Healthcare high on political agenda

As predicted in the February issue of OH, healthcare has played a central role in the election campaign. Some of the fiercest arguments over the last four weeks have revolved around health issues

Despite their differences, the political parties seem to agree on one thing: maintaining the optimum health of the working population is the key to sustaining the economy and the NHS.

So, it’s appropriate that health promotion and health literacy campaigns are highlighted in this issue.

From June, the British Dietetic Association will launch a campaign focused specifically at encouraging healthier eating among the workforce. The article on page 12 outlines the research behind this move, and provides a wealth of resources available to OH departments that would like to become involved.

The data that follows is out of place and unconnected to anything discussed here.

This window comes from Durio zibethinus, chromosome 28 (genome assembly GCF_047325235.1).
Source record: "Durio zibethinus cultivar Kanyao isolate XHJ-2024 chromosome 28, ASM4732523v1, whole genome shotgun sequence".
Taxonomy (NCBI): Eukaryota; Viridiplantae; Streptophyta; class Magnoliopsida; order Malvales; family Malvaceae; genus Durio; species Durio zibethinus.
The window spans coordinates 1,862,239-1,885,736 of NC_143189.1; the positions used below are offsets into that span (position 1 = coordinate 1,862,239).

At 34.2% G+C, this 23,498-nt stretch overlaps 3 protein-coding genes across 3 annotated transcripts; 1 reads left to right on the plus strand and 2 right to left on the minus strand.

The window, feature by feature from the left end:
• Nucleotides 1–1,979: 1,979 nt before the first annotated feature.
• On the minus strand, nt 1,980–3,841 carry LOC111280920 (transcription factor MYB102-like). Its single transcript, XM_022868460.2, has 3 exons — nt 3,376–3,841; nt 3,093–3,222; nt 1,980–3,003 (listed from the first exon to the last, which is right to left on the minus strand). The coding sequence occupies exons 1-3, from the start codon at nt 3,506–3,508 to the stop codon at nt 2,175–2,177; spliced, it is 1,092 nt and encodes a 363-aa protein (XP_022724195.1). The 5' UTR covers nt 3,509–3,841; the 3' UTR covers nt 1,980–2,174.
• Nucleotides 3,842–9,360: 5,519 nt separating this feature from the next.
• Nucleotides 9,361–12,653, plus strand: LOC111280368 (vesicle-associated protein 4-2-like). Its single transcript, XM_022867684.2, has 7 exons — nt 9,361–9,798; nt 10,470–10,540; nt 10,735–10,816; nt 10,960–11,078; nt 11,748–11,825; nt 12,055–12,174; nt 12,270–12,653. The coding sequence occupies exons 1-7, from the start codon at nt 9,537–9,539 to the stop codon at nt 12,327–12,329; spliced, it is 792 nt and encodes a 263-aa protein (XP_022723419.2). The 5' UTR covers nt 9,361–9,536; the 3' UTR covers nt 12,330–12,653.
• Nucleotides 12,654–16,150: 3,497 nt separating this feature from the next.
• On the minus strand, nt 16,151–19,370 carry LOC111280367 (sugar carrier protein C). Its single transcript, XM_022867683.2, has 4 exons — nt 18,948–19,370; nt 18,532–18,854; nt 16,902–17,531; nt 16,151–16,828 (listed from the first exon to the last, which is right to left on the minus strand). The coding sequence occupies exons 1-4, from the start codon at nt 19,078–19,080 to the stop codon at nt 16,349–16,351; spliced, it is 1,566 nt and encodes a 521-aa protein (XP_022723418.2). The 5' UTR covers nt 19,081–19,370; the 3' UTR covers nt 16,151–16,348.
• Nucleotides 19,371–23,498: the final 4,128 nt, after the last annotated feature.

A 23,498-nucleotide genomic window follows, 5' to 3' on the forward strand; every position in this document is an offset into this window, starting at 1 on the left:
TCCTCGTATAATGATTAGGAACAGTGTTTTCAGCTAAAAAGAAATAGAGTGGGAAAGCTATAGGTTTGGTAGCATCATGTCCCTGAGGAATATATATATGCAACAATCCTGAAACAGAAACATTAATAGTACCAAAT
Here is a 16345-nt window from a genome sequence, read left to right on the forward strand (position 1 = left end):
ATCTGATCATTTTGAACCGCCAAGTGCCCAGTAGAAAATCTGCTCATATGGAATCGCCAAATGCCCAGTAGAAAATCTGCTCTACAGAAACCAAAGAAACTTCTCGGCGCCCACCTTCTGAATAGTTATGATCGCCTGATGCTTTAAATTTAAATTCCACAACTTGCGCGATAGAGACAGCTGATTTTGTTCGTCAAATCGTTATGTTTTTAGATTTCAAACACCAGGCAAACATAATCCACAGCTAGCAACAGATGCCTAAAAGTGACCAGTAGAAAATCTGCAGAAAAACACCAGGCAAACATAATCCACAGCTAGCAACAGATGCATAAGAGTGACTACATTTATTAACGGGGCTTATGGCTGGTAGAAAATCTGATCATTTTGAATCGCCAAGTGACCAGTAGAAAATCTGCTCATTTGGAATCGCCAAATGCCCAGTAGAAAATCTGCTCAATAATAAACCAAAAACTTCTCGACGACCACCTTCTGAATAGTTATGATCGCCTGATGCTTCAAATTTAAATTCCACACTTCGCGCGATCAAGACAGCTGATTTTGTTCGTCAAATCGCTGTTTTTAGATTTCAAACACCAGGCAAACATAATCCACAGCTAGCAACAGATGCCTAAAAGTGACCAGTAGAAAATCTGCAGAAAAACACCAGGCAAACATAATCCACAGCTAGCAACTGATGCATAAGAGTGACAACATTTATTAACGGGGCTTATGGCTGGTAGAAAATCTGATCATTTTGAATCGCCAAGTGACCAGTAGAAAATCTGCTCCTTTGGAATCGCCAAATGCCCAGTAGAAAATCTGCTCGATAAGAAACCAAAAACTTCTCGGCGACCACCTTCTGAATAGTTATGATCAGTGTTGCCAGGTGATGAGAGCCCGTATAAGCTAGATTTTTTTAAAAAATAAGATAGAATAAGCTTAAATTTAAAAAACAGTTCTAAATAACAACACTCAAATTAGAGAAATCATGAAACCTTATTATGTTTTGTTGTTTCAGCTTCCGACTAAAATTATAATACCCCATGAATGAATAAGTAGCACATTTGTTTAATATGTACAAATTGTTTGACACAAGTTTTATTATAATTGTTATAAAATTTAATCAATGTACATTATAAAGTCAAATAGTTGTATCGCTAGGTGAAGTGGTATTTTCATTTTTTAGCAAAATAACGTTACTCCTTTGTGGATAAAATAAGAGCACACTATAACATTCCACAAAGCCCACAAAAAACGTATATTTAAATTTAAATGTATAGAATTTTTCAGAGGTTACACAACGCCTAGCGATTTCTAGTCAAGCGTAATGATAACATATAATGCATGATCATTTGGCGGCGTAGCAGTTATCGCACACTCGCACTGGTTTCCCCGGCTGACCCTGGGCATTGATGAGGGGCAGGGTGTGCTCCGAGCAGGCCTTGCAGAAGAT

On page 20, the government-sponsored body the DPP (Developing Patient Partnerships) outlines its policies for improving the health literacy of the working population. And, unlike government initiatives that seem to demand that OH practitioners take on more work to fulfil the objectives of the latest White Paper, the good news is that the DPP aims to free-up OH staff by offering them a host of free health literacy materials. The article contains loads of tips, campaign news and sources of further material, so you can take your pick.

Our cover story looks at a rather misunderstood sector of society – transgender and transsexual people.

Since the 1990s, they have been campaigning for their rights to respect and equality, and from 4 April 2005, now have specific protection under the law (see page 10). A crucial piece of information for those in OH, is the news that a transgender person can determine whether they disclose their status or not, meaning confidentiality issues must remain central to your department’s policies and procedures.

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